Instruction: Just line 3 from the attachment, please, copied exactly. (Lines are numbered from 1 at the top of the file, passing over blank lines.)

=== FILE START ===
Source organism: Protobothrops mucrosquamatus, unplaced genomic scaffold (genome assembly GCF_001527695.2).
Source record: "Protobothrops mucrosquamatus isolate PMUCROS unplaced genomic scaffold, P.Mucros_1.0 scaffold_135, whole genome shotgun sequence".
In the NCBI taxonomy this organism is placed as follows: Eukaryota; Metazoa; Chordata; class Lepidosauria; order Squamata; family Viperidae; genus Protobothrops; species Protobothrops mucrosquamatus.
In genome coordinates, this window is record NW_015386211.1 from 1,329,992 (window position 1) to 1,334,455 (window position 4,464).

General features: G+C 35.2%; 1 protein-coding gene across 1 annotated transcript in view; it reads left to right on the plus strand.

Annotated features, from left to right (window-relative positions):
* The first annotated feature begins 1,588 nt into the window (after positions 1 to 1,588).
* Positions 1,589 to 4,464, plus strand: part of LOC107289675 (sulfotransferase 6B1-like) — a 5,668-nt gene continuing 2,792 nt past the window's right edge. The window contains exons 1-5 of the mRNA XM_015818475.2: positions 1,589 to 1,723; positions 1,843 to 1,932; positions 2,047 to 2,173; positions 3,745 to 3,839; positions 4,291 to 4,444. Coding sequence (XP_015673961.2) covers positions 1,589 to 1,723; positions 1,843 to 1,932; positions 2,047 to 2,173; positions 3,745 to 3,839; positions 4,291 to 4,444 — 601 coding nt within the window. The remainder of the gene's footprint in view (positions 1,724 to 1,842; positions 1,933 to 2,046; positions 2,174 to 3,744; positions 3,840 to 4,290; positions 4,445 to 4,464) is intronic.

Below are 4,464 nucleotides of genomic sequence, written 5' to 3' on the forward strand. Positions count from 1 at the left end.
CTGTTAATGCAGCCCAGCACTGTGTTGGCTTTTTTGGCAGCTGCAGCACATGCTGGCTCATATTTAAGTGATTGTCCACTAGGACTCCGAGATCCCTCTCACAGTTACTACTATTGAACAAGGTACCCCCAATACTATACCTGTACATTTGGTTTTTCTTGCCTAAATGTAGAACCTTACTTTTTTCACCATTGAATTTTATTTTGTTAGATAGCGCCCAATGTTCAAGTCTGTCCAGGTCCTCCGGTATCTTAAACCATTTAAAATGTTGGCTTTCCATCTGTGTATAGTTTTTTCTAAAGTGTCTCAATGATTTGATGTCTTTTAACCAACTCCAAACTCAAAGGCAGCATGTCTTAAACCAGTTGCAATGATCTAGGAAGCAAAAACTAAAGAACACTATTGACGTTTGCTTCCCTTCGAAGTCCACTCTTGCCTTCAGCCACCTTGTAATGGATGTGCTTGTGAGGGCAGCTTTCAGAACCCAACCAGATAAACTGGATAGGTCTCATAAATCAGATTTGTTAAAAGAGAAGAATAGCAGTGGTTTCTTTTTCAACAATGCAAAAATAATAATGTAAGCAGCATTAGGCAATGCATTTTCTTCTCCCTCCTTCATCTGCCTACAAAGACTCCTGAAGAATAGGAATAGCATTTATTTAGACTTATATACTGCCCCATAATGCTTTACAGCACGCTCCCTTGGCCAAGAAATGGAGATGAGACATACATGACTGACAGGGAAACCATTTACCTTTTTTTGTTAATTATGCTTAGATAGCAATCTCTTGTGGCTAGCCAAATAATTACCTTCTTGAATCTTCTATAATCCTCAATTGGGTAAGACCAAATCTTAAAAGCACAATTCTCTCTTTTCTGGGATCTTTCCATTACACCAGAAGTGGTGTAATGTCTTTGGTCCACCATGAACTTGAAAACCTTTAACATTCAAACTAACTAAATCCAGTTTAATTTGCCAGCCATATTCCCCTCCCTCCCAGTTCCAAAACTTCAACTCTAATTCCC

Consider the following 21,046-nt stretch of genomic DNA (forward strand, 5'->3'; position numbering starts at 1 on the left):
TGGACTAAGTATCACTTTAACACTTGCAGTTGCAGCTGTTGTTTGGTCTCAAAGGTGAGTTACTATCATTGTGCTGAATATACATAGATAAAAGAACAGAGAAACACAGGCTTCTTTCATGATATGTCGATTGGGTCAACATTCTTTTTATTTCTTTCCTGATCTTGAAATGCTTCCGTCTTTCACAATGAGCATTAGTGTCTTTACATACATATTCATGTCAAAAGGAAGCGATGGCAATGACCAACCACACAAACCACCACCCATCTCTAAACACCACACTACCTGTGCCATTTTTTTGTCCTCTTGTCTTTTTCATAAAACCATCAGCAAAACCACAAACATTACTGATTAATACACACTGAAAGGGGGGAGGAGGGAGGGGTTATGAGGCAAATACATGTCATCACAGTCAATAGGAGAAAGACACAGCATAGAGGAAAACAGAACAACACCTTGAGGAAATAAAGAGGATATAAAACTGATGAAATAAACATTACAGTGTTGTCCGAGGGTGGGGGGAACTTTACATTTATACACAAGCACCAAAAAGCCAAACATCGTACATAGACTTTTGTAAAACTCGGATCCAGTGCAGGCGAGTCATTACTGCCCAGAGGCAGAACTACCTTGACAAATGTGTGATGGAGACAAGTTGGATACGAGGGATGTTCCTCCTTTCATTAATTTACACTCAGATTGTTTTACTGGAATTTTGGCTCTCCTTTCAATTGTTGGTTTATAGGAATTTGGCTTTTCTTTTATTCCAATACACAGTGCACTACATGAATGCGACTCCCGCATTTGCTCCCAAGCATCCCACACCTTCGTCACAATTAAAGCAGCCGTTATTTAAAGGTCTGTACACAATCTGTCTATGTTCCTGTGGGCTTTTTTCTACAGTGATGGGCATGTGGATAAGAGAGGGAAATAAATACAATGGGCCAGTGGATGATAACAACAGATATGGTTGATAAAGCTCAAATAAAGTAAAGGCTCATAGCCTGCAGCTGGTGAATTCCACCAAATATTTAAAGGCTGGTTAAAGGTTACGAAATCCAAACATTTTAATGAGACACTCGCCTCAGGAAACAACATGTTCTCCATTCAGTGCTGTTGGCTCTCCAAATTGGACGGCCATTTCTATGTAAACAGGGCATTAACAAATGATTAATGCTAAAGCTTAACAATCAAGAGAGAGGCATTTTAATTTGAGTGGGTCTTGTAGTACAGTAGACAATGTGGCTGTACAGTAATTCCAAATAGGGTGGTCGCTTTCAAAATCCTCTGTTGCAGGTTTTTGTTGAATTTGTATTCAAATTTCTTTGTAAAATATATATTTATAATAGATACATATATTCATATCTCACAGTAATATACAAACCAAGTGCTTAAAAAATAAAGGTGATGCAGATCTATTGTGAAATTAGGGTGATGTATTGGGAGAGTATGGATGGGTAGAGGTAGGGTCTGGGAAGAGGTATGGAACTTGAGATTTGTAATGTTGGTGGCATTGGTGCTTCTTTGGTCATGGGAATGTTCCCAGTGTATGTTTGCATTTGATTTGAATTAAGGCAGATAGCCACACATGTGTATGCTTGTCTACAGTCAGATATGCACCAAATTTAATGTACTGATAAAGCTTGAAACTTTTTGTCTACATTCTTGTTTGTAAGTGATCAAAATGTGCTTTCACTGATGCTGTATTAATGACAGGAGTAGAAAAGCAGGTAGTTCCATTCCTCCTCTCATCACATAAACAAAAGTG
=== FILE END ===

In the NCBI taxonomy this organism is placed as follows: Eukaryota; Metazoa; Chordata; class Lepidosauria; order Squamata; family Viperidae; genus Protobothrops; species Protobothrops mucrosquamatus.